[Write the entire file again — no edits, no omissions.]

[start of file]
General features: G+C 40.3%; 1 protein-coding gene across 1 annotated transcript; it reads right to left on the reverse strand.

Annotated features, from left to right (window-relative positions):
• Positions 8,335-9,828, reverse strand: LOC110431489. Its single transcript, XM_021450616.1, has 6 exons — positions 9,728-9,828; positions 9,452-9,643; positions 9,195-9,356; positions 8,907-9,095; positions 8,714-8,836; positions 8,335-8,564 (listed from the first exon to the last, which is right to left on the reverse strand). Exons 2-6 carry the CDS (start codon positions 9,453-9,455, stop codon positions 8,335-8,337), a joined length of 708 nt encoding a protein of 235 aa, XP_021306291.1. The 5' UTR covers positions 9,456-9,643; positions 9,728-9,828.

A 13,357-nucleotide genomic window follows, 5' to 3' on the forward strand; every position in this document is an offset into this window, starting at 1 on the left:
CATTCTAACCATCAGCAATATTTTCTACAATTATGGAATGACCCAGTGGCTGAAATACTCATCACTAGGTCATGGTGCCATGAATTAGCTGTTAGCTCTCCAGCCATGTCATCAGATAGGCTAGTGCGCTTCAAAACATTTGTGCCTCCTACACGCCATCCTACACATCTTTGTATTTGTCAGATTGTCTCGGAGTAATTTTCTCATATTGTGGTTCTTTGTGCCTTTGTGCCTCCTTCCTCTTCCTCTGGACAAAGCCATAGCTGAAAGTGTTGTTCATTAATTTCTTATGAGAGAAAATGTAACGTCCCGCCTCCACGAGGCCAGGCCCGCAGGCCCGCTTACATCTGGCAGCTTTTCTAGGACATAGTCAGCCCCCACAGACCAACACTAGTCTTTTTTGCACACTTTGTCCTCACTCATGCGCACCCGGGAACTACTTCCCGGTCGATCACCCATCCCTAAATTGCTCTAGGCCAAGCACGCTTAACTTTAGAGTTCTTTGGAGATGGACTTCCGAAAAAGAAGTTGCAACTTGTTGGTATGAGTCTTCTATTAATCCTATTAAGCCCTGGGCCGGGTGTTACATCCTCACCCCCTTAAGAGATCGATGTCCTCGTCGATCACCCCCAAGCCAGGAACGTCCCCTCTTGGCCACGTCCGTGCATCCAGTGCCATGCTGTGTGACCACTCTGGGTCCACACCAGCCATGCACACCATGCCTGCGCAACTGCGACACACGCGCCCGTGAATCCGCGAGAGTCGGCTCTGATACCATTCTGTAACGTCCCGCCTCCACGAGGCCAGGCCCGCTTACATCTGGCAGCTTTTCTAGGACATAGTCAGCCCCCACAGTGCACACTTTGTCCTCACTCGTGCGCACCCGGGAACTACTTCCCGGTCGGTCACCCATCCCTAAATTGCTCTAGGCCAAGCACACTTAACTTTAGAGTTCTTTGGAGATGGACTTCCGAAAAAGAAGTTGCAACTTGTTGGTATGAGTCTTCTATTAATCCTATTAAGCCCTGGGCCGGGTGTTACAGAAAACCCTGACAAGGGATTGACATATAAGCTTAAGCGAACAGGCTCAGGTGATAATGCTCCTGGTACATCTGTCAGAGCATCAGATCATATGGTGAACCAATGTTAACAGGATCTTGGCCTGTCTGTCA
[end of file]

General features: G+C 40.3%; 1 protein-coding gene across 1 annotated transcript; it reads right to left on the reverse strand.

Annotated features, from left to right (window-relative positions):
• Positions 8,335-9,828, reverse strand: LOC110431489. Its single transcript, XM_021450616.1, has 6 exons — positions 9,728-9,828; positions 9,452-9,643; positions 9,195-9,356; positions 8,907-9,095; positions 8,714-8,836; positions 8,335-8,564 (listed from the first exon to the last, which is right to left on the reverse strand). Exons 2-6 carry the CDS (start codon positions 9,453-9,455, stop codon positions 8,335-8,337), a joined length of 708 nt encoding a protein of 235 aa, XP_021306291.1. The 5' UTR covers positions 9,456-9,643; positions 9,728-9,828.

A 13,357-nucleotide genomic window follows, 5' to 3' on the forward strand; every position in this document is an offset into this window, starting at 1 on the left:
CATTCTAACCATCAGCAATATTTTCTACAATTATGGAATGACCCAGTGGCTGAAATACTCATCACTAGGTCATGGTGCCATGAATTAGCTGTTAGCTCTCCAGCCATGTCATCAGATAGGCTAGTGCGCTTCAAAACATTTGTGCCTCCTACACGCCATCCTACACATCTTTGTATTTGTCAGATTGTCTCGGAGTAATTTTCTCATATTGTGGTTCTTTGTGCCTTTGTGCCTCCTTCCTCTTCCTCTGGACAAAGCCATAGCTGAAAGTGTTGTTCATTAATTTCTTATGAGAGAAAATGTAACGTCCCGCCTCCACGAGGCCAGGCCCGCAGGCCCGCTTACATCTGGCAGCTTTTCTAGGACATAGTCAGCCCCCACAGACCAACACTAGTCTTTTTTGCACACTTTGTCCTCACTCATGCGCACCCGGGAACTACTTCCCGGTCGATCACCCATCCCTAAATTGCTCTAGGCCAAGCACGCTTAACTTTAGAGTTCTTTGGAGATGGACTTCCGAAAAAGAAGTTGCAACTTGTTGGTATGAGTCTTCTATTAATCCTATTAAGCCCTGGGCCGGGTGTTACATCCTCACCCCCTTAAGAGATCGATGTCCTCGTCGATCACCCCCAAGCCAGGAACGTCCCCTCTTGGCCACGTCCGTGCATCCAGTGCCATGCTGTGTGACCACTCTGGGTCCACACCAGCCATGCACACCATGCCTGCGCAACTGCGACACACGCGCCCGTGAATCCGCGAGAGTCGGCTCTGATACCATTCTGTAACGTCCCGCCTCCACGAGGCCAGGCCCGCTTACATCTGGCAGCTTTTCTAGGACATAGTCAGCCCCCACAGTGCACACTTTGTCCTCACTCGTGCGCACCCGGGAACTACTTCCCGGTCGGTCACCCATCCCTAAATTGCTCTAGGCCAAGCACACTTAACTTTAGAGTTCTTTGGAGATGGACTTCCGAAAAAGAAGTTGCAACTTGTTGGTATGAGTCTTCTATTAATCCTATTAAGCCCTGGGCCGGGTGTTACAGAAAACCCTGACAAGGGATTGACATATAAGCTTAAGCGAACAGGCTCAGGTGATAATGCTCCTGGTACATCTGTCAGAGCATCAGATCATATGGTGAACCAATGTTAACAGGATCTTGGCCTGTCTGTCA